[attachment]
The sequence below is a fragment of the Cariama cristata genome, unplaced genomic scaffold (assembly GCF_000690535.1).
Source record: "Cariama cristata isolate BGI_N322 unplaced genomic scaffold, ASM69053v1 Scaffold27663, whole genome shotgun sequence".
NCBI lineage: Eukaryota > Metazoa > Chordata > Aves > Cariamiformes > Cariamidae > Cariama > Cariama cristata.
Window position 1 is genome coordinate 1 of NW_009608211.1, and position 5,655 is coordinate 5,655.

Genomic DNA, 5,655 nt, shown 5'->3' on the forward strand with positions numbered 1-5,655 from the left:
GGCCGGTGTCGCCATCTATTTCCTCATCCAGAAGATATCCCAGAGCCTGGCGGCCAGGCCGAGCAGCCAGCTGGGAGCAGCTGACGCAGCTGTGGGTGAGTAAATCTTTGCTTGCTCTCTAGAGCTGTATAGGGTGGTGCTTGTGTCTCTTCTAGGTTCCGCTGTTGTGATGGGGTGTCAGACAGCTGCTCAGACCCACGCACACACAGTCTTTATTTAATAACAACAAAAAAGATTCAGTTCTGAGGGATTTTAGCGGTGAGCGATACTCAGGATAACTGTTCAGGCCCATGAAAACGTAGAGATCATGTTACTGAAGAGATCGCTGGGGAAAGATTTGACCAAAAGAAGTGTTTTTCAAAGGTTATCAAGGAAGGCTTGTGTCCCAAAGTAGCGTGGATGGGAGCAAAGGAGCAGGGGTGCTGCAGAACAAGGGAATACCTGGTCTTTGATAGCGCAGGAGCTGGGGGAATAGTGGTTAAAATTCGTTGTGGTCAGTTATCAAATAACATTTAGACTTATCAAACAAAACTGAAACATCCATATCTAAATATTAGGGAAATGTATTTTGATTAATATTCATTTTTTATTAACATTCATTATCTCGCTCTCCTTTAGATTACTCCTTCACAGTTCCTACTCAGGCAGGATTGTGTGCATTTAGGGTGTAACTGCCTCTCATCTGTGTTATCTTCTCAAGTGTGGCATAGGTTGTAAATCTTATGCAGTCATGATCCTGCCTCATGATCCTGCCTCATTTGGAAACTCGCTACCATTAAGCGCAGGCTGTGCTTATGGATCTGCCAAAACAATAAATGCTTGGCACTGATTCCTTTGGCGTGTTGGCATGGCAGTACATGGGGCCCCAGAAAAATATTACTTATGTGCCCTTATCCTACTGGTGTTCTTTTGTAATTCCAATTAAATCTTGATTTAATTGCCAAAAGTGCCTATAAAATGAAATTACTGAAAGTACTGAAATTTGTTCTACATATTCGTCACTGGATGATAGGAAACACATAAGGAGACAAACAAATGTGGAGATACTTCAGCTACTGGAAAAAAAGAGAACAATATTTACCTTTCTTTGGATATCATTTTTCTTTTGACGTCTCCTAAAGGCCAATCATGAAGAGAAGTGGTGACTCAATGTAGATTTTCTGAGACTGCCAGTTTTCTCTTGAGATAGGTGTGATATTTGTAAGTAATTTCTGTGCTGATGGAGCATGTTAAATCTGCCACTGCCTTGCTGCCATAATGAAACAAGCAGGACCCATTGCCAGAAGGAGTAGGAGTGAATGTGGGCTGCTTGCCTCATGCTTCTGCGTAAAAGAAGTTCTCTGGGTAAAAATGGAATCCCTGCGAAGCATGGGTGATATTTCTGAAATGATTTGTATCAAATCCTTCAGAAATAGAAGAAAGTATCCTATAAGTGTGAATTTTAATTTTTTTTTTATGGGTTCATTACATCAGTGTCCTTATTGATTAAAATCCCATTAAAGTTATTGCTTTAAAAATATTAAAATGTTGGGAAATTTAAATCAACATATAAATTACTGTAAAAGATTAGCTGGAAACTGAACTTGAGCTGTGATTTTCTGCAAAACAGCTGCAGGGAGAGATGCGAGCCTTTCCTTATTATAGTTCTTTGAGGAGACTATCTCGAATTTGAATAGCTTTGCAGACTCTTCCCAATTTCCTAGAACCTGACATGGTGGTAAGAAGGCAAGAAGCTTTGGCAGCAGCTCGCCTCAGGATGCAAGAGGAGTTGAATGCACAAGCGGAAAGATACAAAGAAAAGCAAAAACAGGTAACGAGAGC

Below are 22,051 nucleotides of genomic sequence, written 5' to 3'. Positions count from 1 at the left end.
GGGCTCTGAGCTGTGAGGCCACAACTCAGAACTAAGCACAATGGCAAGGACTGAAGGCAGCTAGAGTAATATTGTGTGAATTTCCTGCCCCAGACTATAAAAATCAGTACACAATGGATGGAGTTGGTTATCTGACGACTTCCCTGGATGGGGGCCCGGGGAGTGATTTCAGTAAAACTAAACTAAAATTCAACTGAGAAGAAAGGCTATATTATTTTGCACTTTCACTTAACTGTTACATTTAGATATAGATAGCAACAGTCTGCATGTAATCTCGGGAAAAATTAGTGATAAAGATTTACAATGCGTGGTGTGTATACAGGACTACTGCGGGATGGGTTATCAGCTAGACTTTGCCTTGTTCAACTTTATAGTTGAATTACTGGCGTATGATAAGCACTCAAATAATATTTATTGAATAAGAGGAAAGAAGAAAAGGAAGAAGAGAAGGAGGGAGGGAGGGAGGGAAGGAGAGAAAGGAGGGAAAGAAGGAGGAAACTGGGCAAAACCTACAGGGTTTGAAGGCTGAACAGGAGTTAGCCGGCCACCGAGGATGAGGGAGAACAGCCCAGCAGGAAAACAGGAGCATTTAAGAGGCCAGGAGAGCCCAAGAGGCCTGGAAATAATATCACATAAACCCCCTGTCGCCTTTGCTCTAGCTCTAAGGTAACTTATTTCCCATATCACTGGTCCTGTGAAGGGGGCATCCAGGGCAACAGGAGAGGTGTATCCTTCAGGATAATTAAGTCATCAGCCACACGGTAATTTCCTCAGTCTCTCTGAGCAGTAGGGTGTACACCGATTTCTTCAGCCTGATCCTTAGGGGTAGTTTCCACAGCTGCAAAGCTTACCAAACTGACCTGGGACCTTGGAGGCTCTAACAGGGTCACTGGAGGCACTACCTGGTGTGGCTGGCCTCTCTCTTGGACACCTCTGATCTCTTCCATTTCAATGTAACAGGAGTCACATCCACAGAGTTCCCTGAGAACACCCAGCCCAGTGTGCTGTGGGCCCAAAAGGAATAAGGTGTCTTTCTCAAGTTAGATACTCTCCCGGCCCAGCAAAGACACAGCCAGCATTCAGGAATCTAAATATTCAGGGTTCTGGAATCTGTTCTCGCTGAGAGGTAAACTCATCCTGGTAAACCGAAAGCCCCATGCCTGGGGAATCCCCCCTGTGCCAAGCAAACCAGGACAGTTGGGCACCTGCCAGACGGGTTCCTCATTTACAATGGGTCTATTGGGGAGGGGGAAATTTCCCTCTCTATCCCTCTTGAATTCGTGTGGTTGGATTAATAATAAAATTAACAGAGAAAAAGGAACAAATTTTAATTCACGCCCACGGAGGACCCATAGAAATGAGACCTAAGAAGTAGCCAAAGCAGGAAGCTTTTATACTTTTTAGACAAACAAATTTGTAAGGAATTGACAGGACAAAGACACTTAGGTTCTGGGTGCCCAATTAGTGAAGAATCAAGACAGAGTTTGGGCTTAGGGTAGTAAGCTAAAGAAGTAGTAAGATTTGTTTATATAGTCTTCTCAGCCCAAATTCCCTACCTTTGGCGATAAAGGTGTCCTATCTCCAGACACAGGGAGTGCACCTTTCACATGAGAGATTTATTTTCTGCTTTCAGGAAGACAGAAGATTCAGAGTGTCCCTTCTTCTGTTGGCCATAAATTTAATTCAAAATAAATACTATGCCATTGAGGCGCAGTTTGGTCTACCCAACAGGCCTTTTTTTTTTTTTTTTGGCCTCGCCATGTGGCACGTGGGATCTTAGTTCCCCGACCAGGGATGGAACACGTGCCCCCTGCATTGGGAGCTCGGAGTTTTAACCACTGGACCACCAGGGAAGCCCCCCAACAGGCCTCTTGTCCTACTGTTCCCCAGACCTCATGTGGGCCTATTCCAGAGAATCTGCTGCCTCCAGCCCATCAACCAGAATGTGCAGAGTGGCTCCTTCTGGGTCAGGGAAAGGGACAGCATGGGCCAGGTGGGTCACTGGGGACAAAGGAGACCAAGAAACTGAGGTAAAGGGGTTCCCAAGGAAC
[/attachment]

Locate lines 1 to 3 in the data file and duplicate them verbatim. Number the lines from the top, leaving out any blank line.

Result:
The sequence below is a fragment of the Cariama cristata genome, unplaced genomic scaffold (assembly GCF_000690535.1).
Source record: "Cariama cristata isolate BGI_N322 unplaced genomic scaffold, ASM69053v1 Scaffold27663, whole genome shotgun sequence".
NCBI lineage: Eukaryota > Metazoa > Chordata > Aves > Cariamiformes > Cariamidae > Cariama > Cariama cristata.